COVID-19 Funding Recommendations
The Tacoma/Pierce County Coalition to End Homelessness developed some recommendations around the CARES Act funding. You can download
a pdf version of the letter, or read the text of the letter below.
May 18, 2020
To: Pierce County Executive Bruce Dammeier, Pierce County Council, and Pierce County Human Services
From: Tacoma-Pierce County Coalition to End Homelessness
Recommendations for strategic uses of CARES Act Relief Fund
Who We Are:
The Tacoma/Pierce County Coalition to End Homelessness is a loose network of individuals, non-profit agencies, government agencies, and community businesses working together to serve people experiencing homelessness. Our end goal is to help folks establish safe housing as quickly as possible and help them to retain that housing so their homeless episode is short and never repeated. We also work to address many of the factors that drive homelessness. Each week, 50-100 coalition participants meet and more than 400 people are on the Coalition's email distribution list.
Why This Letter:
At our May 8th meeting, in response to a verbal request for recommendations from Pierce County Director of Human Services Heather Moss, we generated a list of actions/approaches the county could take when distributing CARES Act Relief Fund to assist persons experiencing homelessness or at risk of homelessness. During this meeting, we did not seek consensus on the strategies, but generated a range of options for consideration by the County when making funding decisions using these targeted dollars.
Our recommendations, not in a prioritized order, address the following:
- New Shelters
- Safe Parking Lots
- Hygiene Resources
- Racial Equity and Homelessness
- Behavioral and Physical Health Resources
We urge you to prioritize strategies that both respond to the immediate COVID-19 crisis and secure sustainable assets for meeting housing/shelter needs beyond the December 2020 CARES Act Relief Fund spending deadline. Some of the strategies listed below may not fit the criteria for this specific relief program. We encourage you to revisit these recommendations as you determine the distribution of other allocated funds to meet the needs of vulnerable residents in Pierce County.
As service providers and housing advocates, we generated these recommendations with strong awareness of current lacks in Pierce County’s response to the dual crises of COVID-19 and homelessness: all homeless shelters are continually full (and congregate shelters are high risk for spread of infection); hygiene options are limited to non-existent, making infection even more likely; communities of color are disproportionately represented among those living homeless; and there are very limited behavioral/physical health resources available, especially in smaller cities and the unincorporated rural areas of the county.
How to Connect With Us:
We offer these ideas for your consideration now, and as an invitation to a continuing dialogue with us on practical measures to ensure adequate shelter for all in Pierce County. You are welcome to join us at any of our weekly meetings, currently online, from 9-11 a.m. Our meeting agendas, online access information, minutes, and ZOOM recordings are available at www.pchomeless.org.
Thank you for your time and work in caring for our community across Pierce County during this unprecedented time. We look forward to connecting more in the future. For any questions, feel free to email email@example.com.
1. New Shelters - With all shelter options currently full, we need to increase a variety of shelter options across the county:
- Shift from large congregate shelters to smaller distributed shelters. Congregate shelters make safe distancing very challenging. We suggest that creating future shelters on that model is not advisable due to safety. Smaller, distributed shelters, and development of single occupancy room low-income housing, are preferable, more respectful of human needs, and will prepare us better for future health emergencies. Many Coalition participants suggested. the following strategy:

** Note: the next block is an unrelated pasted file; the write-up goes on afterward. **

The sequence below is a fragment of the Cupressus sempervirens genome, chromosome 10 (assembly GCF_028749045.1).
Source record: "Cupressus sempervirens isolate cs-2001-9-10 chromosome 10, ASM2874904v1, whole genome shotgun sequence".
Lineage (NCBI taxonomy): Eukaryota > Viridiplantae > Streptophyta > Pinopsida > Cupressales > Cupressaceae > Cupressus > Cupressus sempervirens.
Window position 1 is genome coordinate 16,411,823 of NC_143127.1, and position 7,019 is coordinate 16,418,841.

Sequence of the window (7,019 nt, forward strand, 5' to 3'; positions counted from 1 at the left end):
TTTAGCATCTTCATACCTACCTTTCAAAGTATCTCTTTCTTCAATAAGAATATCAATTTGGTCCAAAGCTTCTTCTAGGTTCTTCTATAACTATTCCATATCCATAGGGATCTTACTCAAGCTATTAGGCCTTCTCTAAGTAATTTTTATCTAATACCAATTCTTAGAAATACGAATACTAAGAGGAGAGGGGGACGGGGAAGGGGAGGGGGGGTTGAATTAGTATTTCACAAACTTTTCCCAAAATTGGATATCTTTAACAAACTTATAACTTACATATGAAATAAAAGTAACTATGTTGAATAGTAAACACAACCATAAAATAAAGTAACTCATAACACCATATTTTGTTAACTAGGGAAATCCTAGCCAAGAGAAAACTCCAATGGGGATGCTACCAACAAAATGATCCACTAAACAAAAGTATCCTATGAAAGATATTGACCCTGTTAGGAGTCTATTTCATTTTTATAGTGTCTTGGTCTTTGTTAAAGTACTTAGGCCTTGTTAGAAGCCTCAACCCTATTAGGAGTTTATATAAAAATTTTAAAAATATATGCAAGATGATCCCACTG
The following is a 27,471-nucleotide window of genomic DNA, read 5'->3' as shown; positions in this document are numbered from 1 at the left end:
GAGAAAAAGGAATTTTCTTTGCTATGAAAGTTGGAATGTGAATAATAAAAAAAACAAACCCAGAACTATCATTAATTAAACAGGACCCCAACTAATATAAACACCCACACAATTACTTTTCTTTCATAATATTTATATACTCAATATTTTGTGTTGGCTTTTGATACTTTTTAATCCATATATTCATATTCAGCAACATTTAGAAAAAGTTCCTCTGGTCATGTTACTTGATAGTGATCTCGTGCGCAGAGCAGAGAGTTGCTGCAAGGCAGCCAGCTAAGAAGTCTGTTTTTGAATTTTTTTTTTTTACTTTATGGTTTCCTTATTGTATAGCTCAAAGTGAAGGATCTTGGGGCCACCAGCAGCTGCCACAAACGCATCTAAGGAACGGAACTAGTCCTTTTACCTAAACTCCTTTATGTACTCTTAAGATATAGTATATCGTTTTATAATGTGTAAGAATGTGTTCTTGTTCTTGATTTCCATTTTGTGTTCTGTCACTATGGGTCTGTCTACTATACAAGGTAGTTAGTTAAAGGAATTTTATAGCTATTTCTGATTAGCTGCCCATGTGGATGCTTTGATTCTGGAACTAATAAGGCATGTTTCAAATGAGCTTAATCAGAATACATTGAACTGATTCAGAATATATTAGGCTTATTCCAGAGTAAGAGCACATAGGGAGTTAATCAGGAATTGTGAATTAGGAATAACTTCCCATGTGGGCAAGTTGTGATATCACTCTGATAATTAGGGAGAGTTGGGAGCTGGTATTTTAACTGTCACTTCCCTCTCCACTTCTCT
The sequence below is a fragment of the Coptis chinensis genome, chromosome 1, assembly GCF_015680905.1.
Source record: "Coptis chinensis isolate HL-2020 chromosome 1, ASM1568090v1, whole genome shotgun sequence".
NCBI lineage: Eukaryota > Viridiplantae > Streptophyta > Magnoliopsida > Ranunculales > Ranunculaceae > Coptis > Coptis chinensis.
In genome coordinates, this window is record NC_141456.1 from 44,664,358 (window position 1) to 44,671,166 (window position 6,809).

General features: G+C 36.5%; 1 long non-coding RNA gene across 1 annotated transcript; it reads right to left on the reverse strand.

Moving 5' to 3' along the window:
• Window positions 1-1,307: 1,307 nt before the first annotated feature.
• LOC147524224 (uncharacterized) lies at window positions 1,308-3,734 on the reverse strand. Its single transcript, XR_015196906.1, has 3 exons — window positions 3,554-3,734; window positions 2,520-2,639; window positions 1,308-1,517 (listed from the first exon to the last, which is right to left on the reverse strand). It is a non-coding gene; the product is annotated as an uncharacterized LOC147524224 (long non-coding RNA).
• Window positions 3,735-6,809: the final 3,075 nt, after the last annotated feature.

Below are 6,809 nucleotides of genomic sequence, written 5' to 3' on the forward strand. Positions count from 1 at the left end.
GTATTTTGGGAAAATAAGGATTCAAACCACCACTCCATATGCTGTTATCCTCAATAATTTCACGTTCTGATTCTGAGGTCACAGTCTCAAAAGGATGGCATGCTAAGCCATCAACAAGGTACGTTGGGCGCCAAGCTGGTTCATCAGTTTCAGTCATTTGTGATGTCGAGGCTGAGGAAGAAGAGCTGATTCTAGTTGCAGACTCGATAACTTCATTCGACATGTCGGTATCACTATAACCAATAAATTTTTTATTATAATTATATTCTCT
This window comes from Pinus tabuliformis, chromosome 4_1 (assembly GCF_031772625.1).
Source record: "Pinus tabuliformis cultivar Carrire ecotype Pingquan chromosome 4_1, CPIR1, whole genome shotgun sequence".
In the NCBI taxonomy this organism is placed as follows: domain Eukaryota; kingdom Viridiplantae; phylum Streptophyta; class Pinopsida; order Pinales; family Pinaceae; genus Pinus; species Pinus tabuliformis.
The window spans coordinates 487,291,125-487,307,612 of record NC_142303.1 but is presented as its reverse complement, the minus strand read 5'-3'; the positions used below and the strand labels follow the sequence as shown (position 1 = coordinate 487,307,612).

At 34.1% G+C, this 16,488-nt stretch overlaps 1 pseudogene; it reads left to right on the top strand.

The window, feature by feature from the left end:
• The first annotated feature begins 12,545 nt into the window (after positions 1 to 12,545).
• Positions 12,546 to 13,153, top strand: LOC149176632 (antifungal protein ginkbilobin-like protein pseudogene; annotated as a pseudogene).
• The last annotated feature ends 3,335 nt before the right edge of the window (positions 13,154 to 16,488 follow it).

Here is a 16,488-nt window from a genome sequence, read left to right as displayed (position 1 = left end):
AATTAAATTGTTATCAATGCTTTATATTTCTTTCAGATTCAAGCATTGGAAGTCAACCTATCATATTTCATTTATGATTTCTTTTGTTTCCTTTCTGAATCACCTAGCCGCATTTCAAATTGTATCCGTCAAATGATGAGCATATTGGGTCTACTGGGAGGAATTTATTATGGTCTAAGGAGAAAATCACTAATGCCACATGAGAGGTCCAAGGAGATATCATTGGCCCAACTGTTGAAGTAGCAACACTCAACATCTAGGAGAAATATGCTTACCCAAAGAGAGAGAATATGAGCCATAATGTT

- Purchase hotel or motel to repurpose as a shelter option for very low-income persons. If the County is planning to invest significant money in establishing an isolation and quarantine facility, it makes sense to purchase buildings that can be used for this pandemic response now, that could become available as SRO housing in the future. Purchasing such resources now, using the CARES Act Relief Fund, could offer time to develop a responsible plan to transfer such property--to a land bank, land trust, nonprofit or housing authority--ensuring available low-income housing in perpetuity.
- Establish a county-sanctioned campground for unsheltered tent campers: This should be close to transportation options and could provide a safer and healthier option for those currently relying on informal street encampments—especially during this pandemic. Organizing a tent campground for sustainability would require dedicated management, but need not be 24/7 paid management. Options for self-management and community building are possible and the county could learn from successful models elsewhere. CARES Act Relief Fund monies could be used to establish these sites throughout the county and fund proper hygiene measures (like port-a-potties, handwashing stations, and trash services). The Camp Hope legal encampment in New Mexico, described in the National Law Center on Homelessness & Poverty’s 2017 report, “Tent City, USA,” might serve as a model of how this can be successfully done. This low-cost option could be maintained after the end of CARES Act Relief Fund and can also be shut down at minimal cost.
- Replicate the Tacoma Stability Site or TEMS approach throughout the county: While this has provided needed shelter option, as a long-term strategy it is unsustainable as it would require major general fund or other support after CARES Act Relief Fund dollars are spent.
2. Safe Car Lots: This idea has percolated for some time among shelter advocates as a promising alternative to current unsafe street parking and “move on” citations for those living homeless in their cars. With the COVID-19 social distancing requirements, providing a secure, managed site for parking cars (overnight and/or for an extended period) offers a safer alternative to congregate shelters, as well as a safe temporary option while seeking more permanent housing. Coalition participants offered the following specific recommendations:
- Model a program after the Santa Barbara area program, New Beginnings Safe Parking Program. This multiple site program provides a manual for planning and sustainable operations.
- Consider Land as a Resource for Shelter Options: To carry out this strategy, the county could designate county-owned surplus land for development of a safe lot, buy an existing parking lot, purchase a campground for possible longer-term car camping, and partner with faith communities (who are interested in sharing their parking lots, but need to secure physical resources for hygiene provision--showers, toilets, water, laundry, security, and case management aspects. Such spaces could also be leased for a short term to respond to the health crisis.